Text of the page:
• Euro cents are a dime a dozen.
  • Luxembourg is the Switzerland of Europe.
  • A blue swan would be a black swan.
  • A notebook is a textbook example of a stationery product.
  • Latin was the lingua franca of medieval Europe.
  • The cerebrospinal fluid is the lifeblood of the organism.
  • John Smith is the John Doe of English names.
  • Saab is Sweden’s answer to the Volvo.


  • From niklasni1, over at reddit:
    • Humans are the tortoises of the animal kingdom.
  • Noah suggests the term Locaphor. Like it!
  • Another one, similar to some of the above:
    • By crossing the Po, Caesar crossed the Rubicon.
  • cnan1u adds:
    • Copper is the gold standard of electric wires.
  • cnan1u also adds the following:
    • Tobacco is the smoking gun of lung cancer.
    • Women are the founding fathers of feminism.
    • Bison were the bread and butter of early humans.
    • The SI unit is the yardstick of measurement.
    • Espresso is the barista’s cup of tea.

    and many more. Thanks!

  • Turns out that Richard Lederer’s book “Anguished English” has some more examples in its chapters “Mixed-Up Metaphors” and “Goldwynisms and Berraisms”.


#1 Noah on 04.14.12 at 11:42 pm

Isn’t the etymological meaning of “metaphor” something like “carrying forward”? Since the crux of the problem is the short (maybe null) distance between the source and target domains, maybe we should call these “locaphors”. It would have the advantage of being a funny near-homophone with another neologism…

#2 Ema Zee on 04.15.12 at 4:36 am

I would call it a metaphoric pun, since the word play depends on the shared meaning similar to that found in a common pun, and often depends on a similar meanings set at cross purposes

#3 cnan1u on 04.15.12 at 12:21 pm

The Ferrari is the Lamborghini of cars.

#4 cnan1u on 04.15.12 at 12:28 pm

The Costa Concordia is the Titanic of modern cruiseboats. arrrrrrrgh!

#5 cnan1u on 04.15.12 at 12:30 pm

Copper is the gold standard of electric wires.

#6 Michael on 04.15.12 at 12:31 pm

These examples are actually unmixed metaphors. For a metaphor to work it has to have two superficially unlike elements to which the author draws a parallel. What’s funny is that these are two almost identical elements. (You can do the same with movie pitches where cross-polination is considered creativity: “Like Die Hard, but in an office building!” comes to mind.) Noah’s “locaphors” is academically proper but I think “same-aphors” is funnier.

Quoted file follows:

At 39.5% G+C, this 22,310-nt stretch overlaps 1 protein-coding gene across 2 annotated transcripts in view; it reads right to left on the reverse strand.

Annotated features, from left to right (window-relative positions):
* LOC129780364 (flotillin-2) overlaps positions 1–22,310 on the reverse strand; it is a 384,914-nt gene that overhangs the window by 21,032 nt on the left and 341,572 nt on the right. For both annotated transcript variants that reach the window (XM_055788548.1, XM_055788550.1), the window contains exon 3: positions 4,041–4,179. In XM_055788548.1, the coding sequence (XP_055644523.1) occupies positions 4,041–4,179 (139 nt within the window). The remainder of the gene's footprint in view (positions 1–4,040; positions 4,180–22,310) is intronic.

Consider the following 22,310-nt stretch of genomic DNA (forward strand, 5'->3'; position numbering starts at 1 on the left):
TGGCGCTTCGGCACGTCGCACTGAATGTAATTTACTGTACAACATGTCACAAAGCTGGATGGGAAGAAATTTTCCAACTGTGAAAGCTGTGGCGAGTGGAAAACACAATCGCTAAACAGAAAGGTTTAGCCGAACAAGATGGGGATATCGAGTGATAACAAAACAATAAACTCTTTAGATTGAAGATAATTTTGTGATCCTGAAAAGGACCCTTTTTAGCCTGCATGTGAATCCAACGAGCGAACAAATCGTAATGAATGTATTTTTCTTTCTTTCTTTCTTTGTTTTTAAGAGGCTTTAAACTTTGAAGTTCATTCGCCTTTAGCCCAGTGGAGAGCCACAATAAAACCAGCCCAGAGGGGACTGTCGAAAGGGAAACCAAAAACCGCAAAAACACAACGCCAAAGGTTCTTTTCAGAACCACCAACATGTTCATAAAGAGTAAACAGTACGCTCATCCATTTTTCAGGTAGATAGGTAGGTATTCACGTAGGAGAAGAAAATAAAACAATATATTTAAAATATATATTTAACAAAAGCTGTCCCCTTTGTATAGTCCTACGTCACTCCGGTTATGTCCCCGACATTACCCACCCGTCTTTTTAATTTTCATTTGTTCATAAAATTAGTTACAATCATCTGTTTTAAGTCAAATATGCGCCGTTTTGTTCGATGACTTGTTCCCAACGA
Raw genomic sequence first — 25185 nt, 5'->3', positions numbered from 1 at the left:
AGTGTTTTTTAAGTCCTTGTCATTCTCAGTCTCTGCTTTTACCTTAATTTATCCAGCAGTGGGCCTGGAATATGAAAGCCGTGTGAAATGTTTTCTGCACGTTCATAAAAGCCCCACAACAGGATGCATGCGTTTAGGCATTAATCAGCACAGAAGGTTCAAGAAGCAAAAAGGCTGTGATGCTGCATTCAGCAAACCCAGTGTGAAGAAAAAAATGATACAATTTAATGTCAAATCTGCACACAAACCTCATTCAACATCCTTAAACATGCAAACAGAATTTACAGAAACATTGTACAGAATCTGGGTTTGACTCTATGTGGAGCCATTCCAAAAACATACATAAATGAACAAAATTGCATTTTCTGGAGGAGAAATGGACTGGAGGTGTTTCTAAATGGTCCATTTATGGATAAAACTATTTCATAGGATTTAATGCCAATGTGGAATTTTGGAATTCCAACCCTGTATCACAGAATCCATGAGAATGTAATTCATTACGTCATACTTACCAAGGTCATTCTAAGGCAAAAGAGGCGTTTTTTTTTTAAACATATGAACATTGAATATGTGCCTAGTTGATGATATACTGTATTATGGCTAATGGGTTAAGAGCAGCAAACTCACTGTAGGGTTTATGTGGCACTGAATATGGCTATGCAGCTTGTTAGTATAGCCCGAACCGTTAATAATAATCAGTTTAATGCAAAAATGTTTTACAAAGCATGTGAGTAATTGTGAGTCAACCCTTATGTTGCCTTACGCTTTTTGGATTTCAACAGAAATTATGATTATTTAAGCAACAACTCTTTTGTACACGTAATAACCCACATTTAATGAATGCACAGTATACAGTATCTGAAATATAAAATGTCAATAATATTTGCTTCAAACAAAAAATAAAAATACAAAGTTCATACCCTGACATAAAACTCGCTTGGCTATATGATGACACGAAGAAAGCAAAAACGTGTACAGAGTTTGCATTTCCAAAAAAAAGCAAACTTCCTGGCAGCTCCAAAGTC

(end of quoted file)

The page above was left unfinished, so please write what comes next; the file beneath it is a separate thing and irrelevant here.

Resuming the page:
#7 cnan1u on 04.15.12 at 3:31 pm

Copper and gold are superficially and internally unlike elements :)

Here are more mixed and unmixed metaphors (warning: some are real groaners):

-Tobacco is the smoking gun of lung cancer.

-Women are the founding fathers of feminism.

-Bison were the bread and butter of early humans.

-Cows are the meat and potatoes of the dairy industry.

-The solar panel is the coal furnace of the 21st century.

-The SI unit is the yardstick of measurement.

-Espresso is the barista’s cup of tea.

-Times Square is the Kamppi of New York.

-Although it was fishy, the salmon was the red herring in the murder mystery.

-Watches were the death knell of clock towers.

-Ballpoints were the writing on the wall for quill pens.

-Coltan is the blood diamond of Congo.

-Typography is the font of knowledge.

-Romance is the geometry of love.

#8 lkozma on 05.04.13 at 5:52 pm

Also related are
Goldwynisms: http://wordsmith.org/words/goldwynism.html
and Berraisms: http://en.wikiquote.org/wiki/Yogi_Berra

#9 Erel Segal-Halevi on 04.06.16 at 1:35 pm

Coffee is not my cup-of-tea.

Cake-cutting is not a piece of cake ( http://link.springer.com/chapter/10.1007/3-540-36494-3_52 )